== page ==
We just took a big step in selling one of our rental properties. This was actually James’ baby, which he purchased in August of 2003, four months before I moved out to Washington. This studio apartment, in the heart of Dupont Circle and a whopping 336 sq ft, was what we initially cut our teeth on for managing rental properties. Since then we’ve purchased two more rental properties in the neighborhood (in 2005 and 2010).
We’ll be the first to tell you that being a landlord is not for the meek at heart and shouldn’t be entered into lightly. You may not know that you aren’t cut out for it until you are neck deep into owning a property, so take some time to consider all of the pros and cons.
When it comes to rental properties, this unit was about as easy as it comes. It was like one of those babies that make it look so easy, but you know well enough that they are not all created equally. In the ten years we owned the property we had only three renters, for 1, 4 and then 5 years a piece. The few times we did find renters was also astoundingly easy. The first time it turned over the renter moved out on Saturday with the place in perfect condition, we had over 20 prospective renters lined up on Sunday, and it went to the second showing. The next time we actually had our renter begging us to pick him, giving us his whole story (including a Purple Heart earned in Iraq) and he was a fabulous renter for the next five years. In sum the landlord calls amounted to dealing with a minor faucet issue and a replacement of a space heater that the tenant took care of when we were out of the country and just deducted from his rent.
To sell the unit we did all the calculations with the market as to whether we should do renovations. In the end we opted to move forward and partially renovated (replacement of the studio kitchen, the parquet floor with bamboo, and light fixtures, while leaving the pink bathroom nearly as is). Most first time home buyers looking for a studio don’t have the means to do a renovation, so we felt this would broaden the pool of buyers. We did admittedly go through a phase of appliance purgatory while suffering through the harsh DC winter, but more of those hassles were with out other rentals and our place than this renovation.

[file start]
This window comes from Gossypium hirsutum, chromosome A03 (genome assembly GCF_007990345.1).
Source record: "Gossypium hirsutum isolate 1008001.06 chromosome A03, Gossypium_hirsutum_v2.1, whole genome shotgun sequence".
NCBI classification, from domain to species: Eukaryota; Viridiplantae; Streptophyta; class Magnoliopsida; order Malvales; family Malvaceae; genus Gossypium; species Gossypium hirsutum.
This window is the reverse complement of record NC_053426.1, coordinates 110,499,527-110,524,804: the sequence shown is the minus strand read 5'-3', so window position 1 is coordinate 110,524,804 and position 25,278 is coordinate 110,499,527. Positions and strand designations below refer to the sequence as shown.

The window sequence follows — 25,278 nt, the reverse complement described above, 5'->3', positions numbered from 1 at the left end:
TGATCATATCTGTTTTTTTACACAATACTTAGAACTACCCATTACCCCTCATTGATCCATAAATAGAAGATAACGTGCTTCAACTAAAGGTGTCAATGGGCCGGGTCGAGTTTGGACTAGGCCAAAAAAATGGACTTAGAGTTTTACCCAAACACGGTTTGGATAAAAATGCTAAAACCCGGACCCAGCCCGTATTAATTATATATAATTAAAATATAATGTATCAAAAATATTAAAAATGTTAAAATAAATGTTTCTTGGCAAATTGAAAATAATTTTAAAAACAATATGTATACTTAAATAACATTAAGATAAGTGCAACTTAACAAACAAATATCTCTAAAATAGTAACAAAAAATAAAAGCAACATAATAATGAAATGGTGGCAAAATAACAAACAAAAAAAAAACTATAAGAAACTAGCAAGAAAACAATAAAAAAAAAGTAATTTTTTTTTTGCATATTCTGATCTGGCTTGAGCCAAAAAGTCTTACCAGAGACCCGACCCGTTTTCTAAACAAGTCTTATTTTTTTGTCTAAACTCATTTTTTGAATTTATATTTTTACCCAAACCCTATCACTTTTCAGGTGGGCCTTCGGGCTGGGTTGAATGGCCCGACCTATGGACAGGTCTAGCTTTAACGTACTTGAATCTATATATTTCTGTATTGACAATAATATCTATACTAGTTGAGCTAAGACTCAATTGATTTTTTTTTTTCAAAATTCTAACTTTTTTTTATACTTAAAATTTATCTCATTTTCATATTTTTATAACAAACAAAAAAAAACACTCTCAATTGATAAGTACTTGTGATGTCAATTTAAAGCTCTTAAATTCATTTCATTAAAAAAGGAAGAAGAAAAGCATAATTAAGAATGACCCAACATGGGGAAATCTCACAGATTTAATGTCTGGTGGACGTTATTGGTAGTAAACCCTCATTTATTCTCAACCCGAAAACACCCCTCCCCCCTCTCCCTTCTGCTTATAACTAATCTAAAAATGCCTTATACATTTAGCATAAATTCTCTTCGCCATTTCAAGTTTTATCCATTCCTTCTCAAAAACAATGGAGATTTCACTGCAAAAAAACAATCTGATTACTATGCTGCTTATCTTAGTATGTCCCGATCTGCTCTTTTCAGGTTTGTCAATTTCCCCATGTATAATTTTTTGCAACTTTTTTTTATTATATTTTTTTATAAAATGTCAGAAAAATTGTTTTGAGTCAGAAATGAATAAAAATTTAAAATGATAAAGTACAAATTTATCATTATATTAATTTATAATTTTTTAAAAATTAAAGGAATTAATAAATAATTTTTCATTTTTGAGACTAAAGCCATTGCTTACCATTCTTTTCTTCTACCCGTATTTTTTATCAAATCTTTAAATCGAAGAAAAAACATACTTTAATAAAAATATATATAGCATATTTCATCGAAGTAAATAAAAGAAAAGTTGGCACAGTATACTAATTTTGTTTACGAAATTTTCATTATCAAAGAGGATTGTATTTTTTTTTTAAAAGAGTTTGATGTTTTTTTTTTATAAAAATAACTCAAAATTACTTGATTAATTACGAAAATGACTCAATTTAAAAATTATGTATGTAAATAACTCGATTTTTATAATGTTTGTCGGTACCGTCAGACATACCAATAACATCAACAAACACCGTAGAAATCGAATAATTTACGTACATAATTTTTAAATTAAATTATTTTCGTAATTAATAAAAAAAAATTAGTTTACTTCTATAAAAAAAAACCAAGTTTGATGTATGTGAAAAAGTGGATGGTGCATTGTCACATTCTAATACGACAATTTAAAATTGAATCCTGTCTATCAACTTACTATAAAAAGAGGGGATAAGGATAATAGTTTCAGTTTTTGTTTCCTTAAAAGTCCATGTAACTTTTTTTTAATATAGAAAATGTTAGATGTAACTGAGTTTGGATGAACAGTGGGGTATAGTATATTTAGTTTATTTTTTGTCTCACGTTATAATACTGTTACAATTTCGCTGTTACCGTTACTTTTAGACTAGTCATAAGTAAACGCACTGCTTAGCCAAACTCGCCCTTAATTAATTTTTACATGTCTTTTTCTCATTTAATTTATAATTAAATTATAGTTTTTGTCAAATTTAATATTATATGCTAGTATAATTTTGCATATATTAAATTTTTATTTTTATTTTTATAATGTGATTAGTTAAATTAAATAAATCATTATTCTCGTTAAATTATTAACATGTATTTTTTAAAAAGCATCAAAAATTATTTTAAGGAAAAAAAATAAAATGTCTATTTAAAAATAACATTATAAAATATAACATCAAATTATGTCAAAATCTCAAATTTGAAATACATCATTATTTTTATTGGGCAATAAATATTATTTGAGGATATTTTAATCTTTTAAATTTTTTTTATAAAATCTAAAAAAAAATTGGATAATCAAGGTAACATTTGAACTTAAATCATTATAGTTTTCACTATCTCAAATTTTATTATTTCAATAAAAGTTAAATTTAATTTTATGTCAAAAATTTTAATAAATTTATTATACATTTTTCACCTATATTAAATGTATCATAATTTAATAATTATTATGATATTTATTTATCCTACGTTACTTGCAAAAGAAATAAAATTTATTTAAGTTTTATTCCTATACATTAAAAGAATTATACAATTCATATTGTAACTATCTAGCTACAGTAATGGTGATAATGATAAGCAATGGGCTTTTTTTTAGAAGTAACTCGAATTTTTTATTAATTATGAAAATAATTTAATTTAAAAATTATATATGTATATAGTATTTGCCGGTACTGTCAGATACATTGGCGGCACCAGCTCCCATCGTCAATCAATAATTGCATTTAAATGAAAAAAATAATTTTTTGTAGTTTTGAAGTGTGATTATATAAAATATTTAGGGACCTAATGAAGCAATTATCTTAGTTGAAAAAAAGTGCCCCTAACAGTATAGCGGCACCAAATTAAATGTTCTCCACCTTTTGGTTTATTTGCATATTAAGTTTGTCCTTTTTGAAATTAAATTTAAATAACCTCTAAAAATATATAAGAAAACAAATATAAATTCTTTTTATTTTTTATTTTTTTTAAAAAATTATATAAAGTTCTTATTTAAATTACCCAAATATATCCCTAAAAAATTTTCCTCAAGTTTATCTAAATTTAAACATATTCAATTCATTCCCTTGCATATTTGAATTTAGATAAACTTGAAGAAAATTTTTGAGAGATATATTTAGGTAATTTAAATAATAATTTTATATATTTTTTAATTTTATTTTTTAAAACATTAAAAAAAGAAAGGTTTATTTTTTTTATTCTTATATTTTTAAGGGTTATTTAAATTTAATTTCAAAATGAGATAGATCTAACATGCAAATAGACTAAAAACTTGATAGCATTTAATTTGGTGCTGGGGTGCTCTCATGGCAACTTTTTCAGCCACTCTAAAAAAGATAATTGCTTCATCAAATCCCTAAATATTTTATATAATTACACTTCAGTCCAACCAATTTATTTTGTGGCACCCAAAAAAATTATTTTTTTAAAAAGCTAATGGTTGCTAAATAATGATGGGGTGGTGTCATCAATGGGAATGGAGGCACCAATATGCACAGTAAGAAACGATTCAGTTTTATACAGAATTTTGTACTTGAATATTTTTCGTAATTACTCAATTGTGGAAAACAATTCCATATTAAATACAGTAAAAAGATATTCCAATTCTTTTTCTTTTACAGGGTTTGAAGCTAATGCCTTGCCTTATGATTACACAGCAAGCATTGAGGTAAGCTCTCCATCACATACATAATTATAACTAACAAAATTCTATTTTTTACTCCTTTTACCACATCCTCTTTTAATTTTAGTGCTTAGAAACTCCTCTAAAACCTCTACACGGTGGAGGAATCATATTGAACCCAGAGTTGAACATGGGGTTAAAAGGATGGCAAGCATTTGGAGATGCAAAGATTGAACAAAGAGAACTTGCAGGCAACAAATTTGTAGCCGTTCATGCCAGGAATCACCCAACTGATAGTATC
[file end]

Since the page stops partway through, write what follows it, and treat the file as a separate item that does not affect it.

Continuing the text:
The unit was on the market for only two weeks before we had a ratified contract, but it actually took another three weeks to jump through the hoops of the buyer’s tax abatement loan that is offered through the District. We closed last Friday and walked away with a nice check and glad to be done with the process. In truth, James was a bit disappointed with not getting full asking price ($259k) and having things take awhile, but I felt that we came out pretty good in the end.
Purchased in 2003: $130K
Sold in 2014: $254k
Nearly doubling in value in ten years isn’t bad for an investment on a tiny studio.
In sum our rental management tips would be the following:
1) Location, location, location! They say this in real estate, but it is certainly the case for rentals. We would have never seen this kind of appreciation, or had such ease in renting such a small place, if it weren’t for the prime DC location.
2) Pick and keep good renters. This is definitely an art, and often takes some learning, but really will make a difference in the quality of your life as a landlord. For instance in the first transition of renters we picked the nearly 40 year old professional who seemed low maintenance versus a student who would have likely stayed for a year and moved on.
3) Play your strengths. Not everyone has the advantage of managing rental properties as a couple, but we highly recommend it. Over the years we have learned what things I’m better at managing, and what things James is better at dealing with. This has helped a great deal in managing rental properties successfully.
We’d be interested to hear from our readers who have owned rental properties or are interested in doing so!